Does Common Good mean anything? was the title question of a lecture given in the Loyola Institute on Wednesday, 31 October 2018 by Dr Patrick Riordan SJ, Irish Jesuit and philosopher at Campion Hall in Oxford. Before his talk, he spoke with Pat Coyle of Irish Jesuit Communications and referenced a few of the themes that he would be addressing later.
One of his particular concerns was the common usage of the term ‘common good’ by many vested interests attempting to justify their own worldview or political actions. Whilst they use the term, Dr Riordan noted, they fail to elaborate on what they mean by it, and often they have no idea themselves what they are talking about. He cites the example of a nobel prize winning economist who set out to write a book on the common good and economics, and ended up devoting only one chapter to the concept of the common good, and not a particularly enlightening one at that.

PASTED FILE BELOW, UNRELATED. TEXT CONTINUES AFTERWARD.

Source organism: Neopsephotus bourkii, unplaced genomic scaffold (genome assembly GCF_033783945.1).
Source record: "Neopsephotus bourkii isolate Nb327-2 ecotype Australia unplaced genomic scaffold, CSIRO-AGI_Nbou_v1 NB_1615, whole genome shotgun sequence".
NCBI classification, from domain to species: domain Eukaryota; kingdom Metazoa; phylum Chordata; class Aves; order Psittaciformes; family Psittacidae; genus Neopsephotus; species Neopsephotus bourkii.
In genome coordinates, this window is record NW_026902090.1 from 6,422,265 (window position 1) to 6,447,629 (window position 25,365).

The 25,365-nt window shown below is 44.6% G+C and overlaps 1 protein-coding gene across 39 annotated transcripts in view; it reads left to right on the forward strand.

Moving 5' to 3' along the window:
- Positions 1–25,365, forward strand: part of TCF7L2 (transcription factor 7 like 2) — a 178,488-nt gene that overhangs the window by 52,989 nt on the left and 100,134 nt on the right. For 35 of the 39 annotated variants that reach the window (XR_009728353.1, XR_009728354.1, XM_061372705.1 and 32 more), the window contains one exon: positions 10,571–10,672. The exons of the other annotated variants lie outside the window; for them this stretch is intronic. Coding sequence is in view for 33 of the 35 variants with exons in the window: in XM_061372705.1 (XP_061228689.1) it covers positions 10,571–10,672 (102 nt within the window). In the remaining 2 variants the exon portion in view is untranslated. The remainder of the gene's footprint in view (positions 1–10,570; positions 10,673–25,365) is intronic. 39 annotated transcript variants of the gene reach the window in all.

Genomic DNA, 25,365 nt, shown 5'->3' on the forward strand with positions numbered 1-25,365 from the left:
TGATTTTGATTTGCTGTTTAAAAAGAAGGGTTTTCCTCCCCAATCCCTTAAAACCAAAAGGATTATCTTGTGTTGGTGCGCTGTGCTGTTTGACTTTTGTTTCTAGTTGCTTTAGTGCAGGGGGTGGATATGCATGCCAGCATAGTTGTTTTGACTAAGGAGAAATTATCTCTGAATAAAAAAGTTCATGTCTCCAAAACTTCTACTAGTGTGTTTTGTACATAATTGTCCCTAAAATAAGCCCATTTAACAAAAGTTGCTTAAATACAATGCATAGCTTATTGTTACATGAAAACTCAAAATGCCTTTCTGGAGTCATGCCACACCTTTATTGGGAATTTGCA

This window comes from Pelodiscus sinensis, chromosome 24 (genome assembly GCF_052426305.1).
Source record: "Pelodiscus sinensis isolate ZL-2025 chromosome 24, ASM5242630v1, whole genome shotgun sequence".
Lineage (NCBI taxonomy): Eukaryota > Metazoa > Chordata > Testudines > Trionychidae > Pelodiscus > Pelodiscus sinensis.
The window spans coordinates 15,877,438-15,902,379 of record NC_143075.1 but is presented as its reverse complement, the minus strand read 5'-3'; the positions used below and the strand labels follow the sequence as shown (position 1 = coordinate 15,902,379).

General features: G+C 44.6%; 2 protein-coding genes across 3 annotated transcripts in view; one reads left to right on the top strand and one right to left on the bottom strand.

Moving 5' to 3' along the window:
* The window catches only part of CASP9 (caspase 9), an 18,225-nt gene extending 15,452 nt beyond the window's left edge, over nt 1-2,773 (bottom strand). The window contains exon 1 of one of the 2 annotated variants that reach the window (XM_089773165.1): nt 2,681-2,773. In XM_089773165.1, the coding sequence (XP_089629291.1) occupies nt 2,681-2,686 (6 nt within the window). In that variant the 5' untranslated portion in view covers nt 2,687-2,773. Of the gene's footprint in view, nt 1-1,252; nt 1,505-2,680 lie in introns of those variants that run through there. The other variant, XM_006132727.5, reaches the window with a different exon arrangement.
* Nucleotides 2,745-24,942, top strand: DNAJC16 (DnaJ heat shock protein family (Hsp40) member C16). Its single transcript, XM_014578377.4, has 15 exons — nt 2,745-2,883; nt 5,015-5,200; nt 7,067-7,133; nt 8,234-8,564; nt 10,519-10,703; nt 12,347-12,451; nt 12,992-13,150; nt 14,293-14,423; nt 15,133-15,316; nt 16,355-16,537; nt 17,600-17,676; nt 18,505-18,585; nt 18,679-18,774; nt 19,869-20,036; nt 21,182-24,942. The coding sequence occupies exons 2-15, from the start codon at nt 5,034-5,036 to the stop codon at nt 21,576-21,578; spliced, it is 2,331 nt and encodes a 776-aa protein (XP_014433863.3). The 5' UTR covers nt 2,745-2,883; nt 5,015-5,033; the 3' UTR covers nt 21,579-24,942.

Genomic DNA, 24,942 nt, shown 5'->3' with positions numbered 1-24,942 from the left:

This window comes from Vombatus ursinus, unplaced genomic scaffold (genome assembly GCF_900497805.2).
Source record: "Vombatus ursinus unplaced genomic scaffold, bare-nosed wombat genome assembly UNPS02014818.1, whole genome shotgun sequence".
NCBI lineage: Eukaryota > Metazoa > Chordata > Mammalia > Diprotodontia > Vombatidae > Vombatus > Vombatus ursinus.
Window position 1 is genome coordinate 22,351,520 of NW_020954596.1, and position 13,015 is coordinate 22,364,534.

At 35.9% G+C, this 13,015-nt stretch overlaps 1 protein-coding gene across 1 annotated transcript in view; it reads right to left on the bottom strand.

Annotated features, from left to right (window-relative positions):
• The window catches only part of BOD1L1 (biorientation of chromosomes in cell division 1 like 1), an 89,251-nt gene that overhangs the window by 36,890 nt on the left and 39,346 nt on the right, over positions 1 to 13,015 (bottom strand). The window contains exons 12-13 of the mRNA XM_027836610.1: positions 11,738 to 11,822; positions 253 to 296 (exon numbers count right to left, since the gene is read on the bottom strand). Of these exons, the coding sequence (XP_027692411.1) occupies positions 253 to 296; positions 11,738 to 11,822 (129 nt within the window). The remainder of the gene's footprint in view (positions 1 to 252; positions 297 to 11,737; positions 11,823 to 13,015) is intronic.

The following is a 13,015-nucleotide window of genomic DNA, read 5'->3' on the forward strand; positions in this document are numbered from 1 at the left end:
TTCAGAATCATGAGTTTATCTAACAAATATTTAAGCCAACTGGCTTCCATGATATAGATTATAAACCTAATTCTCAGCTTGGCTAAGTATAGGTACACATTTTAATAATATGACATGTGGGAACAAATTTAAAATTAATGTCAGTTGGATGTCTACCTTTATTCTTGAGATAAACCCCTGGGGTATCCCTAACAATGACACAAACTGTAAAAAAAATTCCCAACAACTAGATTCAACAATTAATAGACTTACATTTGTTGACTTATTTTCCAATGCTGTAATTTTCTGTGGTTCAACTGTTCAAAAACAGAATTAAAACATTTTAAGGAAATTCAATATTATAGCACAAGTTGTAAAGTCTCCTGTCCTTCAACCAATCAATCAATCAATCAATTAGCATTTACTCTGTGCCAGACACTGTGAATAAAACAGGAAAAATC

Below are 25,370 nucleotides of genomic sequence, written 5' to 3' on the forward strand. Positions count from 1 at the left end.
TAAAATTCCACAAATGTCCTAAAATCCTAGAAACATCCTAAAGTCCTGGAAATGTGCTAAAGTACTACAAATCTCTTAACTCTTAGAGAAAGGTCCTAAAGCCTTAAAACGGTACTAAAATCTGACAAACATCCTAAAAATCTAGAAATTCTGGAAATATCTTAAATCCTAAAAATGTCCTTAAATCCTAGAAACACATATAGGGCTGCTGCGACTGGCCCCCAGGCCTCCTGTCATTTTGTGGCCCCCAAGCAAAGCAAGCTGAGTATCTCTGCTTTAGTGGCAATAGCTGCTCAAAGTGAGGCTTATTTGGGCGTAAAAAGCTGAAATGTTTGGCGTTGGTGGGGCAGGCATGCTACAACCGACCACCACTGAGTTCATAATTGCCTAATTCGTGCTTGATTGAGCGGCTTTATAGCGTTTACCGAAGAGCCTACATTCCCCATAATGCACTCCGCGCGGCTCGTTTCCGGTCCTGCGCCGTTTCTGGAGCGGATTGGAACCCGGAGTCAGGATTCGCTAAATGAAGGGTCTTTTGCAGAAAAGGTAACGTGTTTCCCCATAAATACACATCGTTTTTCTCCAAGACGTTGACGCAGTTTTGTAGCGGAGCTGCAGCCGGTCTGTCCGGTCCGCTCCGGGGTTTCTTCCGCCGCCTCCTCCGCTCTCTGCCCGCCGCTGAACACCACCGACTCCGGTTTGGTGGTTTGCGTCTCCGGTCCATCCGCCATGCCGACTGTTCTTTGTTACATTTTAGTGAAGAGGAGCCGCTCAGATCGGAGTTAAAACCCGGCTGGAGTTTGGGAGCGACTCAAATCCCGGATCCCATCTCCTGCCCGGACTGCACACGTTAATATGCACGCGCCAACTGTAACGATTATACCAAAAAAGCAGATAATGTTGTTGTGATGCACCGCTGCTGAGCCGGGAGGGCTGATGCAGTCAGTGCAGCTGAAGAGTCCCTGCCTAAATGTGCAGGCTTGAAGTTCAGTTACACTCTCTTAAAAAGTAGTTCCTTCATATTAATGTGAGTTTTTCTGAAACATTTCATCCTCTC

Dr Riordan asks: “How do we filter out the waffle – the empty phrases, the pious phrases that don’t actually mean anything?” He acknowledges the incompleteness and complexity involved in the notion of the common good, but nevertheless believes a more profound exploration and understanding of it can be achieved. He says we should be cautious of populist policies claiming to be based on the common good and appealing to ordinary people, but which he believes are often without any substance.
Recovering Common Goods is Dr Patrick Riordan’s latest book.